Latest Star Wars film expands religious myths

Jedi might: Rogue One is set just before the events of the original Star Wars films. © Disney

Much of the action in Rogue One takes place on the planet Jedha, a holy land and place of pilgrimage for Jedi Knights. What does Star Wars teach us about religion?

‘I fear nothing. All is as the Force wills it,’ says Chirrut Imwe in Rogue One, a new Star Wars movie which hit cinemas yesterday. The film explores the history and traditions of the Force, a mystical power which ‘binds the galaxy together’.

From the very first Star Wars instalment, which was released in 1977, the Force was referred to as a religion — albeit a ‘hokey’ one — by Han Solo. ‘There’s no mystical energy field that controls my destiny!’ he insisted.

He was wrong. Siths and Jedis who follow the Force use it to float objects, choke their enemies, and shoot tiny targets from impossible distances. Time and again, their faith helps them to conquer their enemies; the true struggle is between those who use it for good, and those who use it for evil.

In the real world, the fictional religion has gained a force all of its own: in 2001 in England and Wales, 390,127 people listed ‘Jedi’ as their religion, outstripping Jews, Buddhists and Sikhs. The Temple of the Jedi Order is an official church in the USA, and for $10 you can be ordained as a Jedi minister.

Traditional religions also see themselves in the galaxy far, far away. The magazine Tablet compares Star Wars to ‘classic Jewish history’ as ‘a lone figure or small band overthrows a larger oppressive force’. The Muslim writer Irfan Rydhan has pointed out that in Star Wars, as in Islam, the chosen ones emerge from a ‘remote desert’ to bring ‘a hope of peace and justice to their society’. Christian theologians note the story’s Biblical images of light and darkness.

Star Wars creator George Lucas has admitted that this was partly his intention. His work takes ‘all the issues’ of religion and distils them into a ‘more modern and easily accessible’ form, he said in 1999.

He is not the first to use religious allegories in a fantasy story. But Star Wars seems to resonate far more than any previous attempts. Why, in the age of reason and science, do many people still yearn for religion — even a fictional one?

May the force be with you (and also with you)

We are all searching for moral clarity, say some. Science can teach us about how the world works, but it does not tell us how to respond to that world. That is why religion still matters. For those who do not believe in God, Star Wars can fill this gap. It tells us that light overcomes darkness. It is a message we can all find comfort in.

It is more than that, say others. Following religion is about being part of a history and community. The ancient rituals make us feel connected to those who came before us. After 40 years on screen, Star Wars has a similar power: several generations can now sit down together and remember a ‘religion’ from their childhood.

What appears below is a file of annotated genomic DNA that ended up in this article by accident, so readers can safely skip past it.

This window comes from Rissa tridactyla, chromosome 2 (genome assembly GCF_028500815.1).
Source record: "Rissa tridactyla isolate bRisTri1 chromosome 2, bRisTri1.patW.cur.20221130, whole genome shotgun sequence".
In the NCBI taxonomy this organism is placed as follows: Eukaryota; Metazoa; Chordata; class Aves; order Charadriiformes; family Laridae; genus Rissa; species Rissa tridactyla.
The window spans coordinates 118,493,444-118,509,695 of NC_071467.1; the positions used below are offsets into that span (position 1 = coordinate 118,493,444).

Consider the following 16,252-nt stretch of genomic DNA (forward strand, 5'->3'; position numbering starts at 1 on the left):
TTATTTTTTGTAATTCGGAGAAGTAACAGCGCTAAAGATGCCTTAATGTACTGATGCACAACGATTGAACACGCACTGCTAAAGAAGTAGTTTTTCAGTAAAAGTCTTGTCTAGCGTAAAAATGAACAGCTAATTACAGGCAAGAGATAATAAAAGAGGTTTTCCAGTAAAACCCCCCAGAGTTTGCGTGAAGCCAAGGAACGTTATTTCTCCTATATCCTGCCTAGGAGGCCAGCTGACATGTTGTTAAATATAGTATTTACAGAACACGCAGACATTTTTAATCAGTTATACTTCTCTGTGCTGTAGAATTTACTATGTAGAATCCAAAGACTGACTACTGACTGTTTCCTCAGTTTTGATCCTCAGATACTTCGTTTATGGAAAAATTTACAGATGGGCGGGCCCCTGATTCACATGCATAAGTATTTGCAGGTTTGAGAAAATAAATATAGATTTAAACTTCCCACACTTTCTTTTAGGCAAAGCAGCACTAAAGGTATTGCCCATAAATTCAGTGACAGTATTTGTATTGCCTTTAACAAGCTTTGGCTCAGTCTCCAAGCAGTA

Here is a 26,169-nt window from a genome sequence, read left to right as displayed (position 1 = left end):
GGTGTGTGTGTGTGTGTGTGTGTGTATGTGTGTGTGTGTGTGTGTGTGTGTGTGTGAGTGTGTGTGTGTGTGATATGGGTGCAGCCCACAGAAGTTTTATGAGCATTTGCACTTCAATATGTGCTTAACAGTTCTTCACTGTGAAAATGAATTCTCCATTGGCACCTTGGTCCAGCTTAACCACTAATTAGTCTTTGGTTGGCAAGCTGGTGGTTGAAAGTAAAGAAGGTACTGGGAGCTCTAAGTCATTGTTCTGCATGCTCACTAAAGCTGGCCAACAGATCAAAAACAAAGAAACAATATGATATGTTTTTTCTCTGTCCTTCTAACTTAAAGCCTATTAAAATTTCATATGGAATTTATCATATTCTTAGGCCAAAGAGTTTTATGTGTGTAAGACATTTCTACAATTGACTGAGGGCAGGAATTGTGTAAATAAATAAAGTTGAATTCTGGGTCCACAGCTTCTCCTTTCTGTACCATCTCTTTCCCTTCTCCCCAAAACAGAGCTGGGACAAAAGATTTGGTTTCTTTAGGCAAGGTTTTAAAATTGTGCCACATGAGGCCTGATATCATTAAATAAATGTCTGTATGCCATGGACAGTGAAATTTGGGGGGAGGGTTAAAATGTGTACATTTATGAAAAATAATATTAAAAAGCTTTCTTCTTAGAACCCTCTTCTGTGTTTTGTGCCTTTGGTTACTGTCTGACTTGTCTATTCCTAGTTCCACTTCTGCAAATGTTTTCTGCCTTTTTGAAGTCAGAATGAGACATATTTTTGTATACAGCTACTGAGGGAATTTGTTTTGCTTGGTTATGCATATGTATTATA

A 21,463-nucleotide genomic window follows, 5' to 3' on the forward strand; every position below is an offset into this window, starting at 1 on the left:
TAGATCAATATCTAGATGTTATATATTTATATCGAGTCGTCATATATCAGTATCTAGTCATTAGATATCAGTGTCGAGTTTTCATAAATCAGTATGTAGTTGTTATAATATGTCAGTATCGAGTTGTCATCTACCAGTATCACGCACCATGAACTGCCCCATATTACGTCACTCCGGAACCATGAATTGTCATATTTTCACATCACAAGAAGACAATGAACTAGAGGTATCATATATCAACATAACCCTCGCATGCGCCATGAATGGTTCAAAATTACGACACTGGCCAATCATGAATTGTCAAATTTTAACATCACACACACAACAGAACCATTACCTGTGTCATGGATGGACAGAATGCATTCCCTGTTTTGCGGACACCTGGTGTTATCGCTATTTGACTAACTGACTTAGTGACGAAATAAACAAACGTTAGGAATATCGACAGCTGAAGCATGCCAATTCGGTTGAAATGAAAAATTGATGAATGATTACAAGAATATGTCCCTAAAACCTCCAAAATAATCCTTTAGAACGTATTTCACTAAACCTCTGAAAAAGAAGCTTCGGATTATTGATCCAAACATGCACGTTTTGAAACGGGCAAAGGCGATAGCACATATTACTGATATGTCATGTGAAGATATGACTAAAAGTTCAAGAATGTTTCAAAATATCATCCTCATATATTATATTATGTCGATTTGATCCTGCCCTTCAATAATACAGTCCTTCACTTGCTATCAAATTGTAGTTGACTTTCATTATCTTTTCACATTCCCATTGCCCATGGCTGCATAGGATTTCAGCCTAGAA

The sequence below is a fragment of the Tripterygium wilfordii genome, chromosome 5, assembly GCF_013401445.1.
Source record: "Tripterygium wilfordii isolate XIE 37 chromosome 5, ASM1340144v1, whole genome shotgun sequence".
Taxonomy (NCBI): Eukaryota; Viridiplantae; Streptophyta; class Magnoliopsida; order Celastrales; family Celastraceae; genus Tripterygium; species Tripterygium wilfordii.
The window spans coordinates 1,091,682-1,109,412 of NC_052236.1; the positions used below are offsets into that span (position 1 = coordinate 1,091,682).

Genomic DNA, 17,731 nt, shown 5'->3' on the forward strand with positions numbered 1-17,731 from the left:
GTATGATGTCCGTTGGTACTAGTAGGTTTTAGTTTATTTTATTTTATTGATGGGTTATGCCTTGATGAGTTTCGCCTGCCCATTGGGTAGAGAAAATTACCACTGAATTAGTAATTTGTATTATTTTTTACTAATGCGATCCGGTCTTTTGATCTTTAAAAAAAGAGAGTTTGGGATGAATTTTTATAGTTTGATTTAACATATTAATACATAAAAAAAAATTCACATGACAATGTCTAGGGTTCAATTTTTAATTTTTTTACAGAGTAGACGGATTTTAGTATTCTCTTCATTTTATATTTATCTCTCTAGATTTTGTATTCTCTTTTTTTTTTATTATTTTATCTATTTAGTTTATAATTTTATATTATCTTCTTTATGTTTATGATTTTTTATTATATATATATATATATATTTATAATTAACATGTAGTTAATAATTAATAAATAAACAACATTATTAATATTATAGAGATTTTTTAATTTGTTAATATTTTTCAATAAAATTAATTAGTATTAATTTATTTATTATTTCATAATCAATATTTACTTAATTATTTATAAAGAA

You Decide

  1. Is being a Jedi a real religion?
  2. What makes Star Wars such a powerful religious story?


  1. Imagine you are starting your own religion for the 21st century. Write three central messages.
  2. Choose either Christianity, Islam or Judaism. Read one of the articles under Become An Expert which compares Star Wars to that particular tradition, and summarise the main similarities.

Some People Say...

“The conclusion I’ve come to is that all the religions are true.”

George Lucas

What do you think?

Q & A

It’s just a film — aren’t you taking this a bit too seriously?
Not at all! Star Wars was deliberately written to explore questions about religion, and it has been doing so for several decades. Questions about using your faith to do good or evil are extremely relevant in 21st century, as are the themes of redemption and rediscovering lost traditions. The fact that so many religions identify with the Force makes it all the more interesting.
What do real-life Jedis believe?
According to the Temple of the Jedi Order, they believe in ‘the Force... the sanctity of the human person… a society governed by laws grounded in reason and compassion, not in fear or prejudice… the positive influence of spiritual growth and awareness on society… the freedoms of speech, association, and expression.’

Word Watch

Siths and Jedis
Siths are followers of the Force who have turned to the ‘dark side’ (like Darth Vadar). Jedis (like Luke Skywalker) use the Force to fight for ‘peace and justice’.
This was 0.7% of the population in total. Jedi was that year’s fifth most popular answer, after Christian, ‘no religion’, Muslim and Hindu. By 2011 it had gone down to 176,632 people.
Temple of the Jedi Order
The temple’s website says its members ‘are not the same as those portrayed within the Star Wars franchise’. They are ‘real people’ who ‘embrace Jediism as a real living, breathing religion and sincerely believe in its teachings.’
George Lucas
The filmmaker created the Star Wars franchise in 1977 and co-created Indiana Jones in 1981. He sold Lucasfilm — which holds the rights to Star Wars — to Disney in 2012 for around $4 billion, according to Forbes.
A story with a hidden meaning. Another well-known example is The Chronicles of Narnia by C.S. Lewis, in which the lion Aslan sacrifices himself and is later resurrected, mirroring the story of Jesus.

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